News & Events

CITY COUNCIL HEARING ON LIBRARIES SEPT. 30!

MAKE YOUR VOICE HEARD AT A CITY COUNCIL HEARING ON THE FUTURE OF OUR PUBLIC LIBRARIES!

On Monday, Sept 30, 2013, at 1:00 p.m. at 250 Broadway, 16th Floor Committee Room, a very important Public Hearing about Capital Construction Needs and Potential Disposal of Libraries in NYC will take place. The Agenda can be found online here:

http://legistar.council.nyc.gov/MeetingDetail.aspx?ID=263833&GUID=E05BA270-C301-4C2B-AAE3-02CCEF702738&Search=

The City Council’s Committee on Cultural Affairs, Libraries, and International Intergroup Relations is holding the hearing.

It’s very important that as many people testify as possible against the Central Library Plan and the sale of public libraries, and on behalf of the needs of library users all over the city. We need to take advantage of this unique opportunity to testify. If you don’t want to testify you can still show your support just by being there. There is strength in numbers!

Please arrive a half hour early (12:30 pm) to go through security, and bring valid photo ID with you.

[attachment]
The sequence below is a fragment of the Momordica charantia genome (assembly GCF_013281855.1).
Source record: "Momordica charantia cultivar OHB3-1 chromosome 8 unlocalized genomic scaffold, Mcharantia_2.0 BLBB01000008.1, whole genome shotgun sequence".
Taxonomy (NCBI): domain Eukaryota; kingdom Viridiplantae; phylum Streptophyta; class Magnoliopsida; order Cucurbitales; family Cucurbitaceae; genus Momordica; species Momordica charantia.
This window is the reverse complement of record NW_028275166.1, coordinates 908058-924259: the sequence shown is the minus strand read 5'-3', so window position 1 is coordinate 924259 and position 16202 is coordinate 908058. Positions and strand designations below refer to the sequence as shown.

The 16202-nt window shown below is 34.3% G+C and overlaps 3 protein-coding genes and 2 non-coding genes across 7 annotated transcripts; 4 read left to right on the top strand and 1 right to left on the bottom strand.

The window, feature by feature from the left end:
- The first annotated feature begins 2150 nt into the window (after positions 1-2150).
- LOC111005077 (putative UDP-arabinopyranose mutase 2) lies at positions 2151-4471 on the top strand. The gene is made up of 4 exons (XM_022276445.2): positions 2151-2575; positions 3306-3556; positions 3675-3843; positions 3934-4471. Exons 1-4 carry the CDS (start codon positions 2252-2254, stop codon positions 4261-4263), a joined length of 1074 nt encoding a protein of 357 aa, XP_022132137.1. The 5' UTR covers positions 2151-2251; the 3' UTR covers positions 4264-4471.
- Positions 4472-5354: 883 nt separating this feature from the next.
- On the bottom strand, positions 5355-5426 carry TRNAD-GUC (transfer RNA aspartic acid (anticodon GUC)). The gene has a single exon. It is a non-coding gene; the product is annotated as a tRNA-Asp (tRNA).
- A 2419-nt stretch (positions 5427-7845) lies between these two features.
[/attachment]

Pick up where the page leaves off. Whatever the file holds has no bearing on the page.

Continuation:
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Come to the NYPL’s Trustees Meeting & Rally to Save Our Public Libraries! 9/25

THE COMMITTEE TO SAVE THE NEW YORK PUBLIC LIBRARY
URGES YOU TO
Come to a meeting of the NYPL Trustees!

LET THEM KNOW YOU ARE WATCHING!

WHERE: COUNTEE CULLEN LIBRARY – NYPL
104 West 136th Street near Malcolm X Blvd. (Lenox Ave.)
135th St. stop on the 2 or 3 train
135th St. stop on the B or C train

WHEN: Wednesday, September 25
Meeting at 4pm – open to the public
Rally at 5pm

Stop the destruction of a great research library
Stop the sell-off of public libraries
Let NYPL know libraries should grow – not shrink

Take action to stop the Central Library Plan and save the 42nd Street Library!

Come to the NYPL trustees meeting and let them know you are watching as they plan to spend taxpayer money on their wasteful, destructive plan. Then, come to the rally afterwards in front of the Countee Cullen Library 104 West 136th Street in Central Harlem. The meeting starts at 4pm and rally starts at 5pm, so please be on time! We want to have a strong presence at the meeting. If you can’t make it at 4:00, join the rally after work at 5pm and greet the Trustees on their way out.